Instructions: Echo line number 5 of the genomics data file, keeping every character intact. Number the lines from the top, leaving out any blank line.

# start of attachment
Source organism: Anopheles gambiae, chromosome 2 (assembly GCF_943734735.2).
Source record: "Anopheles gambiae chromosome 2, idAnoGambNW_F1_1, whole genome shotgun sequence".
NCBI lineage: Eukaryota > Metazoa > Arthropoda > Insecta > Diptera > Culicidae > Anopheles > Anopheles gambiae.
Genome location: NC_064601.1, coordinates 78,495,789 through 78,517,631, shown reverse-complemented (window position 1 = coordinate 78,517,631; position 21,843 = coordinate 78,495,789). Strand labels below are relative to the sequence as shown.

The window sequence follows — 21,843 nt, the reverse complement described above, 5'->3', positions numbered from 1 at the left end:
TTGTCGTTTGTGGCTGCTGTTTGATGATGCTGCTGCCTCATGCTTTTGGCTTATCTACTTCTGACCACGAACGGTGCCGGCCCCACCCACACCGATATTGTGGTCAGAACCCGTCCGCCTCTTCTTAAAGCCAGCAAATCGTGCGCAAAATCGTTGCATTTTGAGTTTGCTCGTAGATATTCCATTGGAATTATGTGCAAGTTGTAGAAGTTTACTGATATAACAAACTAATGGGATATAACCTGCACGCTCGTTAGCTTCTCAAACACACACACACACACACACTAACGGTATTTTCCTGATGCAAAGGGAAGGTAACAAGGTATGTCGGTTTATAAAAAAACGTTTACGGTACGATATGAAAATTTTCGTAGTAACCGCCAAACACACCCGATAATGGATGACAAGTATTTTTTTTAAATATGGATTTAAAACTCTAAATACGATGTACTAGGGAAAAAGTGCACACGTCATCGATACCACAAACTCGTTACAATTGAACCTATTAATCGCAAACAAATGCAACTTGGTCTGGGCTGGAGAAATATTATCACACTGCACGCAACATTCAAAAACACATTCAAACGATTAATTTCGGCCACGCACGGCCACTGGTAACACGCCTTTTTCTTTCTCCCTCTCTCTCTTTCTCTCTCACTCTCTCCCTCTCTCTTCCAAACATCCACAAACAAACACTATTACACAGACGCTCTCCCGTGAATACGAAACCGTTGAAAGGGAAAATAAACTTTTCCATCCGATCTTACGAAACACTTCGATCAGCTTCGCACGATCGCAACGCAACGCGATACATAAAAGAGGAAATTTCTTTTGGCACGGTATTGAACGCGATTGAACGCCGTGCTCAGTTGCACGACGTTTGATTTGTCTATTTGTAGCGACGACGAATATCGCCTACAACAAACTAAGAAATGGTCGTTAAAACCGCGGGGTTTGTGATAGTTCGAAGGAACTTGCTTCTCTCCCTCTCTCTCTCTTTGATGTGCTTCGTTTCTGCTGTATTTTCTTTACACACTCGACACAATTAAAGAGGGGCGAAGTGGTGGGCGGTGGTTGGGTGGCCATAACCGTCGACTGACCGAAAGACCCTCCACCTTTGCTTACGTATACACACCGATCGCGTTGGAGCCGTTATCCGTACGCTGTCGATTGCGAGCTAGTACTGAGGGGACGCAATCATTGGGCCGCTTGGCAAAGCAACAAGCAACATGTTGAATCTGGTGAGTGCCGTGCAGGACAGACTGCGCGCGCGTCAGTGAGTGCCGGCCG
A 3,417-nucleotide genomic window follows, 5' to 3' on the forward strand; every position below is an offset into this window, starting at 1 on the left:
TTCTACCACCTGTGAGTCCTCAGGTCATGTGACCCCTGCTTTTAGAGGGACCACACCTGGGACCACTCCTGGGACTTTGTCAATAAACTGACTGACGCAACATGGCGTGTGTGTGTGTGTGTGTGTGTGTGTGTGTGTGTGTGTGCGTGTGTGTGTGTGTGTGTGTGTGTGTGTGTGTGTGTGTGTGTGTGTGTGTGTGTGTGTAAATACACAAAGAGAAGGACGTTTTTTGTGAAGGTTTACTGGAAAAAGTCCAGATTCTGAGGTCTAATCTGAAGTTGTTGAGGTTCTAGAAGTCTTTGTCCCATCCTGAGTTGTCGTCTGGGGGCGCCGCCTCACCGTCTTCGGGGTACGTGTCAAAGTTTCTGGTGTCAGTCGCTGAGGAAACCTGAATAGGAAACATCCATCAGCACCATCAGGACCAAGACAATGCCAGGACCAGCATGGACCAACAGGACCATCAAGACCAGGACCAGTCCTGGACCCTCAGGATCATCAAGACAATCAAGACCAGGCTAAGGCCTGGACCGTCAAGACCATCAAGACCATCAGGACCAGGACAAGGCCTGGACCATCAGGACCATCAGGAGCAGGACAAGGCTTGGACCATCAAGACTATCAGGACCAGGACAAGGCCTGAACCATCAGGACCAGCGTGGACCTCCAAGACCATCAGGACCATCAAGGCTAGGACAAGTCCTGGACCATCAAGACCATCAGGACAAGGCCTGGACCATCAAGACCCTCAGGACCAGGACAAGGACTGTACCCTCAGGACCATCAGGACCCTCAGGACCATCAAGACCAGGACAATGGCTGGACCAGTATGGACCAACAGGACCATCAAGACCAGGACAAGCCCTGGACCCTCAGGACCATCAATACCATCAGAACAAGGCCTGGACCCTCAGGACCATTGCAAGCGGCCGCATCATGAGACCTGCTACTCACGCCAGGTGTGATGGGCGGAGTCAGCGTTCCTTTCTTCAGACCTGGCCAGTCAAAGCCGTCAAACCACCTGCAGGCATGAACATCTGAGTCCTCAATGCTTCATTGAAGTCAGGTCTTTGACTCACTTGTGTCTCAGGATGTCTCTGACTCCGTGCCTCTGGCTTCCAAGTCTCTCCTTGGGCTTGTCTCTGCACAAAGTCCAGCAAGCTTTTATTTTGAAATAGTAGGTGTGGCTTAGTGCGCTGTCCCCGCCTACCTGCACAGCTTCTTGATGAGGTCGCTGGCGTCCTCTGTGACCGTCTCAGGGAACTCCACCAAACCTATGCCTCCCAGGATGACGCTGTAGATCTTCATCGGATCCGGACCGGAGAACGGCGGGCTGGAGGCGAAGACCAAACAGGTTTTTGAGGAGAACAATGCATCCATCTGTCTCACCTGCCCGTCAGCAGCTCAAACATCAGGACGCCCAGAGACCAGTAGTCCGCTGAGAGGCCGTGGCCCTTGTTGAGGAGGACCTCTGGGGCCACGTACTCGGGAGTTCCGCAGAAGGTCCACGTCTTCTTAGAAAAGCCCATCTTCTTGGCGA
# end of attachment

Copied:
The window sequence follows — 21,843 nt, the reverse complement described above, 5'->3', positions numbered from 1 at the left end: